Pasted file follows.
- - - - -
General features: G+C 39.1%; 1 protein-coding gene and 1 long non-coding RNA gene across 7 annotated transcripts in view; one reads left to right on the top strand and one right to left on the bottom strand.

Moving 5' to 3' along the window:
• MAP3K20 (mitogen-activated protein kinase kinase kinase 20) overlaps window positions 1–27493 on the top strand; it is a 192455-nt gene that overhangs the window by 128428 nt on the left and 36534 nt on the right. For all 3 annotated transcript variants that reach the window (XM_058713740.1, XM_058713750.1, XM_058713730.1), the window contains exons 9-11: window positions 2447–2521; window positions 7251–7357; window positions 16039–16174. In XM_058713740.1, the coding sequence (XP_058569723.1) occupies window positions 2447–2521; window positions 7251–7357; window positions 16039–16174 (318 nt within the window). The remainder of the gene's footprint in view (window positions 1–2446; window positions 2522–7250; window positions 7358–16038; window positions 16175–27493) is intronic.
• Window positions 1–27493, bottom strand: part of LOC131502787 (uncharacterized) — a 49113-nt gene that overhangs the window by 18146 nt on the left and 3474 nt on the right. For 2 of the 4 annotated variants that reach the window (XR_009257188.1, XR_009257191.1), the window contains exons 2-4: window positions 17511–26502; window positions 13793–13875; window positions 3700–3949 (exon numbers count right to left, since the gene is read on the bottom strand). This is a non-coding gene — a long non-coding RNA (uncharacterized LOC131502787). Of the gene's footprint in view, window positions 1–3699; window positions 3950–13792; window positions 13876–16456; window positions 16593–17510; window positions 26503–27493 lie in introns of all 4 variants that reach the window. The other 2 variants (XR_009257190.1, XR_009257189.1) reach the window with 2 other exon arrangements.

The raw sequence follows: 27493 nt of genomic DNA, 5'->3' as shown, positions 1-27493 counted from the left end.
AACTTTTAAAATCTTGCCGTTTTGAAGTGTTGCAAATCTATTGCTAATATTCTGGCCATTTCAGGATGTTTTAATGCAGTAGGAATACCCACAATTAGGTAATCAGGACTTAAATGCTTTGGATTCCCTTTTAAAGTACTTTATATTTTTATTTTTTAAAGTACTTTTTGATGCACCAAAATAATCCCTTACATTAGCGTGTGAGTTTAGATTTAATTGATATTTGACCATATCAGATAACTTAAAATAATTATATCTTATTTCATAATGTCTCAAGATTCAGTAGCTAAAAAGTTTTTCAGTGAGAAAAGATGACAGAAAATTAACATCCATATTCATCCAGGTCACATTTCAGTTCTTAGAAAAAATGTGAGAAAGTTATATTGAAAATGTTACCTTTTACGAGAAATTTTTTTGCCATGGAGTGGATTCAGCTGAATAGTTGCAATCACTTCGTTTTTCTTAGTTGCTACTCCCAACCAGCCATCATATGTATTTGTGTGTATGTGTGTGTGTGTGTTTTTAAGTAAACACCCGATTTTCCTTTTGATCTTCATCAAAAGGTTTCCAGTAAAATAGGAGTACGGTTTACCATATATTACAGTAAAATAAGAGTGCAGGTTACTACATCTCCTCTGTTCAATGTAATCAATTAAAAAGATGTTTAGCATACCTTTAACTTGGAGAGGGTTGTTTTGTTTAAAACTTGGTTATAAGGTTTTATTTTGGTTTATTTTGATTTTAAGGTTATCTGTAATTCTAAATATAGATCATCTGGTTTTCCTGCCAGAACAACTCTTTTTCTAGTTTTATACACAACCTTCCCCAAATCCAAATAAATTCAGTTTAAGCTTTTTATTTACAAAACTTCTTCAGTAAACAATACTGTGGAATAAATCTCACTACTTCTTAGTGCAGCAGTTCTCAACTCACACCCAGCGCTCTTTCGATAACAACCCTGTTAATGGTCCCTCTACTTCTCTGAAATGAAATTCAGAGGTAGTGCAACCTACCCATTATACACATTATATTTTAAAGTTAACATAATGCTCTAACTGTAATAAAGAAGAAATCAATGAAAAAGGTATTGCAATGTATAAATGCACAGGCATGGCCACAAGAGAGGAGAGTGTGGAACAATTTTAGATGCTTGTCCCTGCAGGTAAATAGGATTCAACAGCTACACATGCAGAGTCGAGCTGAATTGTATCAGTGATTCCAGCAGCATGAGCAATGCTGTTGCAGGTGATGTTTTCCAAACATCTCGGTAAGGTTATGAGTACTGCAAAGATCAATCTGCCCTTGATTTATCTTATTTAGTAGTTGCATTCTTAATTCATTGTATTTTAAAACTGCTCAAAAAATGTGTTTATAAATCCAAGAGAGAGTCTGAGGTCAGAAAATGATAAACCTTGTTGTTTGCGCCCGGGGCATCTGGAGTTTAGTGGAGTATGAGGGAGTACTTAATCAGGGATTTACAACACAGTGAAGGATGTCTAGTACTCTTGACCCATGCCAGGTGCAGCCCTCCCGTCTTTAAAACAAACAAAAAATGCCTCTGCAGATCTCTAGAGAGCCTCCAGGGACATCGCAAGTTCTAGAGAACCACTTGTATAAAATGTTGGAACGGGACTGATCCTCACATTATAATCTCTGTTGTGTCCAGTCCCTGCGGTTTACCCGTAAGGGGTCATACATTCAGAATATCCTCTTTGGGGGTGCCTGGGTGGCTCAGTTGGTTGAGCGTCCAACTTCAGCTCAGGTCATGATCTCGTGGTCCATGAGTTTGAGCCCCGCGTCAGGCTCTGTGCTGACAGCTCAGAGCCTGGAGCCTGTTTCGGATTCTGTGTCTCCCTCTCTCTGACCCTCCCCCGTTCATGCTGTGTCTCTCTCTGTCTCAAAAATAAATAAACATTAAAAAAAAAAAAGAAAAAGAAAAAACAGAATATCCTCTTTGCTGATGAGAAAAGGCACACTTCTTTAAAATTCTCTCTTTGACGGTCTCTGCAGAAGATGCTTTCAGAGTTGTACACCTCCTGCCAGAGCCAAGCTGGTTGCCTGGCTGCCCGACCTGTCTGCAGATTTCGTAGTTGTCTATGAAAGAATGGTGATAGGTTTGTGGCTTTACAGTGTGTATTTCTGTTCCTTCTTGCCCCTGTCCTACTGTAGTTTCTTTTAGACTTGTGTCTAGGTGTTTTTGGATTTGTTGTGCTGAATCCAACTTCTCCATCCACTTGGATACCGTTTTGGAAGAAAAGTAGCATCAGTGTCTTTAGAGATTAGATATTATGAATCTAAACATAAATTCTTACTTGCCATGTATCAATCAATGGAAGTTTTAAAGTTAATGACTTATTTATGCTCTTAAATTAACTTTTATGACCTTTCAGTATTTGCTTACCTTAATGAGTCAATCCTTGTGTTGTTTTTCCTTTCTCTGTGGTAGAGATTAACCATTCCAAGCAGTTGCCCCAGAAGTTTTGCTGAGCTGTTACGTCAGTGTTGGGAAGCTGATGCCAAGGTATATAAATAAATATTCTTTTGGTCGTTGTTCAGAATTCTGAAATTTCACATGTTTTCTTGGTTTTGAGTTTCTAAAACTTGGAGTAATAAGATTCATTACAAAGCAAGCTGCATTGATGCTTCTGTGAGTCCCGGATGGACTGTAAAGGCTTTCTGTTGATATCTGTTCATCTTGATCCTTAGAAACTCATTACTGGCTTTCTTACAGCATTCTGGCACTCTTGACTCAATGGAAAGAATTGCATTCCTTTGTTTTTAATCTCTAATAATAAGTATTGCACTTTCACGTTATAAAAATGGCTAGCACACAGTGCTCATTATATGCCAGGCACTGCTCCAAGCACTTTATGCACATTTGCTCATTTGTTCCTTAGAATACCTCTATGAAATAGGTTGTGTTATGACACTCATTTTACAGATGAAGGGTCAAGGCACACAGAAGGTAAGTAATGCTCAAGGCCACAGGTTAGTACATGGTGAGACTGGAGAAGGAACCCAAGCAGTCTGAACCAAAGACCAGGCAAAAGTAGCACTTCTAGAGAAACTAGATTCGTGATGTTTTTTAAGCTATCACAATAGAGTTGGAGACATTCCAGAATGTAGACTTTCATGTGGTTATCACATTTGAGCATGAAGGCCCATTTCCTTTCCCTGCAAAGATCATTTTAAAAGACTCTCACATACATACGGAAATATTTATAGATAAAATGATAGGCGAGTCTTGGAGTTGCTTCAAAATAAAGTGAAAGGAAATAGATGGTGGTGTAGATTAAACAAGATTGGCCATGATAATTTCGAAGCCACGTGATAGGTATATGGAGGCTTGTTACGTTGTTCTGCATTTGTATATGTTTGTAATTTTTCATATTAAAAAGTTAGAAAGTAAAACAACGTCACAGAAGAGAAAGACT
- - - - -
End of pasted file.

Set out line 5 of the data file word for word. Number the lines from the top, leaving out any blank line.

The raw sequence follows: 27493 nt of genomic DNA, 5'->3' as shown, positions 1-27493 counted from the left end.